If pensions run out of money, taxpayers foot the bill. You may not have a teacher retirement program, a state employee pension or some other U.S. pension plan to collect from. But if these pensions run out of money, you can bet that you’ll be the one paying for it in the form of taxes.

Individual states and the federal government are extremely unlikely to materially cut benefits to their retirees. So if the pension funds don’t make enough of a return or, God forbid, they take on massive losses from risky bets, you can expect your taxes to be higher to make up the difference.

Insurance companies are in the same boat. You may not realize it, but life insurance companies operate much like pension funds. They take your monthly or annual premiums and invest that money. Over time, that money is expected to grow so the insurance company has enough money to pay claims.

But now that interest rates are so low, these life insurance companies have the same choices (low returns or too much risk). I expect to see insurance premiums rise substantially. That is inconvenient, but it could get even worse. We could see insurance companies have to cut back on claims — simply because they don’t have the money to pay.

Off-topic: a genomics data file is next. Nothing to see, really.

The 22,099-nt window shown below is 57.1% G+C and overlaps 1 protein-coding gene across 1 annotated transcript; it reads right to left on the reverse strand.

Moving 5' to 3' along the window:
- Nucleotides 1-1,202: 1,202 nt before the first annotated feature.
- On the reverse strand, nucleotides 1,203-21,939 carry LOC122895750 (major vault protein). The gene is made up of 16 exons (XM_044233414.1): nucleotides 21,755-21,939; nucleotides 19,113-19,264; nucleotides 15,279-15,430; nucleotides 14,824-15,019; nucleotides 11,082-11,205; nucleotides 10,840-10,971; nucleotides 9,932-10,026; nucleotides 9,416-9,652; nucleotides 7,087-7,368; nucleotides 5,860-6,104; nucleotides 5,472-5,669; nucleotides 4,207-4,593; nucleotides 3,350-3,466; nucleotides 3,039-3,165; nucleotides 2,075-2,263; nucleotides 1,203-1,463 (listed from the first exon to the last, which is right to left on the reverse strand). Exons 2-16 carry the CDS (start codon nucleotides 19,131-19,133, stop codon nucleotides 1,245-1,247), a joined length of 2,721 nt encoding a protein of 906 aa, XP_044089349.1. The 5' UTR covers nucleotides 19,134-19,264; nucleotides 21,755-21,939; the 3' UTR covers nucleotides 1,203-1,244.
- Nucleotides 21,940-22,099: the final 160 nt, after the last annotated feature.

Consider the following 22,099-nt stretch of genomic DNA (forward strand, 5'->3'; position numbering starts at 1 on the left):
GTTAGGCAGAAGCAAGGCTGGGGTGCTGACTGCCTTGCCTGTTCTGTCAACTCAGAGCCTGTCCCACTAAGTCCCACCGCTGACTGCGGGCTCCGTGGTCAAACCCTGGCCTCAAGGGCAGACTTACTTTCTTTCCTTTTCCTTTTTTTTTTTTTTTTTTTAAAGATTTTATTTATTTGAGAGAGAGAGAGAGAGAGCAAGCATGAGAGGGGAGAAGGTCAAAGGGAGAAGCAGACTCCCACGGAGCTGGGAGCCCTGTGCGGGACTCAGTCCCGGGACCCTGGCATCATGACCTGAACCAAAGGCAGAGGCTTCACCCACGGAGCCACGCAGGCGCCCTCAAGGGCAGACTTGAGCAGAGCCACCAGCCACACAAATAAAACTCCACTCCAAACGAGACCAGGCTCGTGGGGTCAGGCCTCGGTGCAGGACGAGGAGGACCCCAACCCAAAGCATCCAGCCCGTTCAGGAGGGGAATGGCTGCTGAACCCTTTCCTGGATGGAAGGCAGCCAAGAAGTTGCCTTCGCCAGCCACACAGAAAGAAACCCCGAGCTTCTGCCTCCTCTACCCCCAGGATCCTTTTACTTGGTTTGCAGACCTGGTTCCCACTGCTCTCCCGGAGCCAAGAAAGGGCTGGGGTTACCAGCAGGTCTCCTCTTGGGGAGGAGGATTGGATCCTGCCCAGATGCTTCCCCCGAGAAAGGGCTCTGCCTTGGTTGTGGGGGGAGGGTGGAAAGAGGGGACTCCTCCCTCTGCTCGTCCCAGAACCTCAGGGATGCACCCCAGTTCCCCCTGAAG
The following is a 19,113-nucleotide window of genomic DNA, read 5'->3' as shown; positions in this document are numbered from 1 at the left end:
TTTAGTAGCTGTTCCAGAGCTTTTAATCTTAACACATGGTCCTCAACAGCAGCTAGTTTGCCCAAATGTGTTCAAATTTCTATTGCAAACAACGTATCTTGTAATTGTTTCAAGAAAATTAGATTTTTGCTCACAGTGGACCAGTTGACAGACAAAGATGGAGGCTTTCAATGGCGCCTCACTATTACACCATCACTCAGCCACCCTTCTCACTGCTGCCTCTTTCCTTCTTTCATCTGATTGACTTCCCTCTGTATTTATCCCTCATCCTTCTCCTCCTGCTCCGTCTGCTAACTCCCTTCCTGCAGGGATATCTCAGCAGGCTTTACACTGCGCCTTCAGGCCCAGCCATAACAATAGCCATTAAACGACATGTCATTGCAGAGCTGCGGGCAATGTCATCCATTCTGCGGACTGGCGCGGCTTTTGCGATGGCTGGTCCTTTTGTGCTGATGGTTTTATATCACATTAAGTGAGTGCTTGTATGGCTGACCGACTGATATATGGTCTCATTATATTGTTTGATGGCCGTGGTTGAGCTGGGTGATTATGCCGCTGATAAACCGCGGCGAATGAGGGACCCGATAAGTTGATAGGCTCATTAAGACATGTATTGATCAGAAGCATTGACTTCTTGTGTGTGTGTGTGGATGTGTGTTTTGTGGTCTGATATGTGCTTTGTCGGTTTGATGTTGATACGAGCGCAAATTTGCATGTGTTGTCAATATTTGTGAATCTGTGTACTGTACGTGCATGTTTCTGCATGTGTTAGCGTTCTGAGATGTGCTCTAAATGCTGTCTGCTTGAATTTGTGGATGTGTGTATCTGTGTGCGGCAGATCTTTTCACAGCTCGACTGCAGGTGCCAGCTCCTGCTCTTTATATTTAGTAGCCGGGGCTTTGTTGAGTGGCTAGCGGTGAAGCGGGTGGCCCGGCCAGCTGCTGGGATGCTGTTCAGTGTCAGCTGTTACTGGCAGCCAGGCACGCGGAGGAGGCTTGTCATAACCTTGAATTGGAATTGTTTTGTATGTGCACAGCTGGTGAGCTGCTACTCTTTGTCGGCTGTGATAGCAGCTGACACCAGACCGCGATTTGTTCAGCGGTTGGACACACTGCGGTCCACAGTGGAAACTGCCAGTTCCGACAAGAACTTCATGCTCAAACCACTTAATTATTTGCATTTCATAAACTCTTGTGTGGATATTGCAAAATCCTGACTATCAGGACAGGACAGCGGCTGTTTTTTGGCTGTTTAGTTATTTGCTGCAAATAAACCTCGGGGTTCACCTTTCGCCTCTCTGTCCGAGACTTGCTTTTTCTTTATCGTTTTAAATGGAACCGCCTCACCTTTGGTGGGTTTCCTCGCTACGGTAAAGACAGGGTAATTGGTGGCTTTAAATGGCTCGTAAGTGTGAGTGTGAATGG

As you can see, this war on savers is not just fought on Wall Street or in Washington. It’s affecting you in ways that can cause serious financial pain, even if you don’t have a pension.

That’s why you must have a “Plan B” to successfully retire. Whether you’re saving for retirement in the future or you’ve already crossed the retirement threshold, you need to take control.

It no longer makes sense to rely on corporate pensions, Social Security or any other “promised” retirement plan.

Thankfully, there are still some great options available to you. These options can mean the difference between enjoying your retirement years doing the things you enjoy with the ones you love and scrambling to make ends meet week in and week out.

Regards,

Zach Scheidt
for The Daily Reckoning